I've noticed that, unless I motivate myself to get out and do things, I spend a lot of time doing pretty much nothing. When you are a poor, starving, artist, student there isn't a lot to do with no money. But I've been managing to make the most out of it recently. Thought I would share.

If you are in the unfortunate position of not having one of those fancy laptops that can download all the movies from the net, you might want to check out your local library. I have found I can check out up to 10 DVDs at a time. And not just movies. This past weekend I had an awesome trip watching several episodes of Anthony Bordain's "No Reservations," where he travels the world and tries interesting new things. As a student chef, and a terribly picky eater, I find him very inspiring.

Last week I joined a soccer team that I found on Craigslist of all places. Everyone met each other for the first time on Sunday morning, 5 minutes before our first game. Although it was quite exhausting, it was super fun. I forgot how much fun it can be to slide in the dirt and scrape your knees. Chasing around athletic boys in shorts was just a bonus.

My mother took me to a noodle restaurant which was pretty interesting. Despite the fact that the food came unreasonably fast and was pretty unrecognizable, it was a relatively decent experience. I had a noodle bowl with chicken and shrimp on it (sounds pretty normal) and then this weird dessert with bright green jelly noodles, white bean paste, red tapioca balls and coconut milk. Hmmmmm....makes you hungry, doesn't it?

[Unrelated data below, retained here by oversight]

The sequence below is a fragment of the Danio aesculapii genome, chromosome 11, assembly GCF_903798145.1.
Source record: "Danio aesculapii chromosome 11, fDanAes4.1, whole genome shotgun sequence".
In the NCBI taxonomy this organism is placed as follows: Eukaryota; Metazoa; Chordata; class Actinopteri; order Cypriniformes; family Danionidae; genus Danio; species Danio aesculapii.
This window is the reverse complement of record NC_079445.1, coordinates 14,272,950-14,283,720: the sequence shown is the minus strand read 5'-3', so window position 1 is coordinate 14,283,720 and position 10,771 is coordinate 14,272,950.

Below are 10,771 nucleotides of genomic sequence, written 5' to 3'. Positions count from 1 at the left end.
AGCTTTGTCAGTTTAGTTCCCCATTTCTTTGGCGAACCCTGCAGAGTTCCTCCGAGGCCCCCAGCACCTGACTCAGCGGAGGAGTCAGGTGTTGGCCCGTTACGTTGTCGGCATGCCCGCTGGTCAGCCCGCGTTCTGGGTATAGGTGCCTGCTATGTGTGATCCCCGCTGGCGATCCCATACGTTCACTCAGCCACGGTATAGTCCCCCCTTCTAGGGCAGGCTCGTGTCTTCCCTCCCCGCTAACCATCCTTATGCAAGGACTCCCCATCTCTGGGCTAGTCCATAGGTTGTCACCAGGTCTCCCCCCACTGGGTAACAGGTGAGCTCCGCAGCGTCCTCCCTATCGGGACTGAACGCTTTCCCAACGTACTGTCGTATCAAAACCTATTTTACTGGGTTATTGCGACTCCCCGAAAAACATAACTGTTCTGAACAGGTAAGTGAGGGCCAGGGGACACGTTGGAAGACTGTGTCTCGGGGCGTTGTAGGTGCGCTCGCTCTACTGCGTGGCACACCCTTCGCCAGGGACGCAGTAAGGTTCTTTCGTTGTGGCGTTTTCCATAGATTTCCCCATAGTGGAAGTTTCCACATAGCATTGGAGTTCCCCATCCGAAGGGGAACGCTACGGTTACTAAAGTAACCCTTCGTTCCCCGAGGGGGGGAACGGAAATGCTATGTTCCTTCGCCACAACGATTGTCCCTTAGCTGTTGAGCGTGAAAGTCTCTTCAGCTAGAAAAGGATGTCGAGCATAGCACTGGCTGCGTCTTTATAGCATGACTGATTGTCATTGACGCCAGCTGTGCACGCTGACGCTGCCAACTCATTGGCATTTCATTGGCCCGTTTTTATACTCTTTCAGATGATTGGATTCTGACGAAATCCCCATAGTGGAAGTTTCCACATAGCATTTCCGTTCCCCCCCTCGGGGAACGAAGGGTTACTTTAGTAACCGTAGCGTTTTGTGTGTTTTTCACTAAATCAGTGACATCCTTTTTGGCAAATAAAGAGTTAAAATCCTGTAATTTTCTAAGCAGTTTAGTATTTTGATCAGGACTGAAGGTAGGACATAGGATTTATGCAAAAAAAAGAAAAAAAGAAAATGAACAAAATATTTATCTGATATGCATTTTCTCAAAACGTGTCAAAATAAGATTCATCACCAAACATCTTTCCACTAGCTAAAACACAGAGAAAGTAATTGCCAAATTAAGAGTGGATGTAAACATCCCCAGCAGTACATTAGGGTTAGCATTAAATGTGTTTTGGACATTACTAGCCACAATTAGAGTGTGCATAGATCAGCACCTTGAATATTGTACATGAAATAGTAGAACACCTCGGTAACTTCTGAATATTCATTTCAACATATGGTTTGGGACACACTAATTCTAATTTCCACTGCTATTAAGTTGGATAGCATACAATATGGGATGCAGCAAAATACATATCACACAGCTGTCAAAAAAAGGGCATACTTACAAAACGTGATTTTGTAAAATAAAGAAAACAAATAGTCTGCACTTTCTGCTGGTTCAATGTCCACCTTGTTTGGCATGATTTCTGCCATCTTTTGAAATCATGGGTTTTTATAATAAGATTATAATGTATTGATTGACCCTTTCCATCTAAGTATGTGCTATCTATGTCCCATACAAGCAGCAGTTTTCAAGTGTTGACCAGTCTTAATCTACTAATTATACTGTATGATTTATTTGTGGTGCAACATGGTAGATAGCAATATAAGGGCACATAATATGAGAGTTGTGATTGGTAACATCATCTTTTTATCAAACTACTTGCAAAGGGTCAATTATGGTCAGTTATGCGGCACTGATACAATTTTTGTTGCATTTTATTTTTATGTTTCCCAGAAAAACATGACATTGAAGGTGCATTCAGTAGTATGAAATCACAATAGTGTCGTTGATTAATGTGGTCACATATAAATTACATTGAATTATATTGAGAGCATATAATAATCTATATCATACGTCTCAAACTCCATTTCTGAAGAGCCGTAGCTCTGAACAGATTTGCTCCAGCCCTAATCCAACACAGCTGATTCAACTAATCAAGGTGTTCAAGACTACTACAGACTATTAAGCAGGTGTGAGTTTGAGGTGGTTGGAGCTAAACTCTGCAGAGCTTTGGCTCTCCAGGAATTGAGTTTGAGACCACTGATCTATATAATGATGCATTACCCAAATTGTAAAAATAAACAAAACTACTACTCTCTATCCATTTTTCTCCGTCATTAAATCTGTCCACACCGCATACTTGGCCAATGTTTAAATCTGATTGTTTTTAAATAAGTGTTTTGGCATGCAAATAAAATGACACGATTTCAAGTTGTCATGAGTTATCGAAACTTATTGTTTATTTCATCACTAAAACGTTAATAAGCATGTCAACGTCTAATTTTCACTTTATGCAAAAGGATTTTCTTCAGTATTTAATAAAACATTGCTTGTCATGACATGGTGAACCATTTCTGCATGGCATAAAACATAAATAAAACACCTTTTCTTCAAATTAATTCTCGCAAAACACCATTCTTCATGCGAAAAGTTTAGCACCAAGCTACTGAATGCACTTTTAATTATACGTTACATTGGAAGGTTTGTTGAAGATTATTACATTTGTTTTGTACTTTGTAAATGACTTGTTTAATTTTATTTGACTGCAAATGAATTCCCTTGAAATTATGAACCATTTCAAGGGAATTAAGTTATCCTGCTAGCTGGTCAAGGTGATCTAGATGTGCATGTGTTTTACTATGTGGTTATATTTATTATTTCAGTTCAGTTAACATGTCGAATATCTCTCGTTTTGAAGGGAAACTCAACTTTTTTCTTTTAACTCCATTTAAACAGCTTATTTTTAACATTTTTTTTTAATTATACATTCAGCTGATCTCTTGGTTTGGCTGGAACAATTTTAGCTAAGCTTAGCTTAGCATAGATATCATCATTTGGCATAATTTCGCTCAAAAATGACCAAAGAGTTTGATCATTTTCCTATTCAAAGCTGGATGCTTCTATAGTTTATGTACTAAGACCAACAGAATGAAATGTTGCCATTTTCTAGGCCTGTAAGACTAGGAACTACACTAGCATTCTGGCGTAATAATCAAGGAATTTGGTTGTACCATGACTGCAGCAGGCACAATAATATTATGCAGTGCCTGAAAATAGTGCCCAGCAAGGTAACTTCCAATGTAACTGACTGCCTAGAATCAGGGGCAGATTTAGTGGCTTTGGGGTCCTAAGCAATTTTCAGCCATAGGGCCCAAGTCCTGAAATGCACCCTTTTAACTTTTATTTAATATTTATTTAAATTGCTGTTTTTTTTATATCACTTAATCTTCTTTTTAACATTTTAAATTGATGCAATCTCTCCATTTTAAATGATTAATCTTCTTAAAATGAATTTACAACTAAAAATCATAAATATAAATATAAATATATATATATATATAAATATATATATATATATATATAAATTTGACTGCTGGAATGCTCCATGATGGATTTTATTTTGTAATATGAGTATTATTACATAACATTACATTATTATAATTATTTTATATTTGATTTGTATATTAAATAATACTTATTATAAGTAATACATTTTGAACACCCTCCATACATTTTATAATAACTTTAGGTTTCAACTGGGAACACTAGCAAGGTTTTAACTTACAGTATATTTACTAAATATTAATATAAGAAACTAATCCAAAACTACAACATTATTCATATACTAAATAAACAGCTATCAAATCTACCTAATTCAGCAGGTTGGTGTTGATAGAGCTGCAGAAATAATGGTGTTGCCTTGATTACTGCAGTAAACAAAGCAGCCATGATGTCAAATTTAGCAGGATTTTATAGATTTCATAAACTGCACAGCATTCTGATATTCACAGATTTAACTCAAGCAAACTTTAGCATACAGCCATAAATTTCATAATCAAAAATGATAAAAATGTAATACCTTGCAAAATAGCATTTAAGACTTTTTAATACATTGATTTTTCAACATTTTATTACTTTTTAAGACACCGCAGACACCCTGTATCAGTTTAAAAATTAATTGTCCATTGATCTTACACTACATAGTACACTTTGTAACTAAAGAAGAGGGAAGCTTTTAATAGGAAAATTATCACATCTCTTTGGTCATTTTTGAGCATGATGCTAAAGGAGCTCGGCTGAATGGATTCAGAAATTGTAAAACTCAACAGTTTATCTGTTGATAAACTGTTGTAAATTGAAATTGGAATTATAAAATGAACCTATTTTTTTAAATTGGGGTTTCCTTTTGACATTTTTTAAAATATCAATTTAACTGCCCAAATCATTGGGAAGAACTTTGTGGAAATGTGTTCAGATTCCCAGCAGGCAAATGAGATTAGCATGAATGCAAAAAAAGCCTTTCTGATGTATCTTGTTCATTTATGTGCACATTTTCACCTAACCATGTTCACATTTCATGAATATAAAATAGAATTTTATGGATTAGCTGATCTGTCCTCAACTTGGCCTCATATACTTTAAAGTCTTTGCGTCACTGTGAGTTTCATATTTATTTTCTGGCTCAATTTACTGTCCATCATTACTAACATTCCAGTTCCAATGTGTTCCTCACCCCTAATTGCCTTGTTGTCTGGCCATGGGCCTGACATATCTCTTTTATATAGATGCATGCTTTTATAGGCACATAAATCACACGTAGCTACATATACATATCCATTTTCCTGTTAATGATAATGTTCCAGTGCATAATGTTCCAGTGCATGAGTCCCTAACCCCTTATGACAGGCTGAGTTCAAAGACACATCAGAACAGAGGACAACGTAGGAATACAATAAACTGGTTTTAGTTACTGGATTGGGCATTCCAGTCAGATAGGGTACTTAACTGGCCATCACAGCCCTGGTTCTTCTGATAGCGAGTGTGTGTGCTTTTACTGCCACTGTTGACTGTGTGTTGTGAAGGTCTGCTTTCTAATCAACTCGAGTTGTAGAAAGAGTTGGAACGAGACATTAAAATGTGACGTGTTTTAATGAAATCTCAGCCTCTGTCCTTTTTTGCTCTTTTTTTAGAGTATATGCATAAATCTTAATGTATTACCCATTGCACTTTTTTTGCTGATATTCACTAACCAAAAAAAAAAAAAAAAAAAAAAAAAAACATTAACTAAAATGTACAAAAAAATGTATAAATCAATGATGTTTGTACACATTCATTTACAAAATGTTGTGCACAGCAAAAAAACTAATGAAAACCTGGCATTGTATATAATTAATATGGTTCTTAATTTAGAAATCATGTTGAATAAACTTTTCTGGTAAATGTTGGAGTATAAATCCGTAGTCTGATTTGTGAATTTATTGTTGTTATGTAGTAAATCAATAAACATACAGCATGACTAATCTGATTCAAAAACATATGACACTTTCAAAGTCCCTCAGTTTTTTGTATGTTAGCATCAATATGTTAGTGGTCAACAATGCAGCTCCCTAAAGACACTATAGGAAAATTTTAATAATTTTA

Lastly, I went riding around for a couple of  hours in my friend's bright yellow convertible. Driving outside the city (San Francisco) where it was wet and rainy, into the bright sun was awesome. I never realized what a cloud of doom I live in.

Don't forget to check out the pizza competition contest! I need your ideas and you can win a prize! (See earlier blog.)

Friday, August 6, 2010

Burmese Eating Experience

I promised myself that once I began learning how to be a chef, I would have to open my culinary horizons and try things I may not have been willing to try before. I have always been a somewhat picky eater. And yet, growing up in Los Angeles, I am familiar with many different cultures and their foods.

Living in San Francisco, it is not surprising that many people are familiar with Chinese, Thai, Indian and Italian foods. There are many cultures here. Despite that fact, there are a few obscure types of food, particularly Asian, that I haven't personally become familiar with.

One of my very best friends, "Fred," is from Burma (now known as Myanmar - just don't tell the Burmese they are now called Myanmarese). I had the great honor of being treated by him to a fascinating array of Burmese treats. I speak highly of it now, but I have to admit that the experience itself did not appeal to my American side.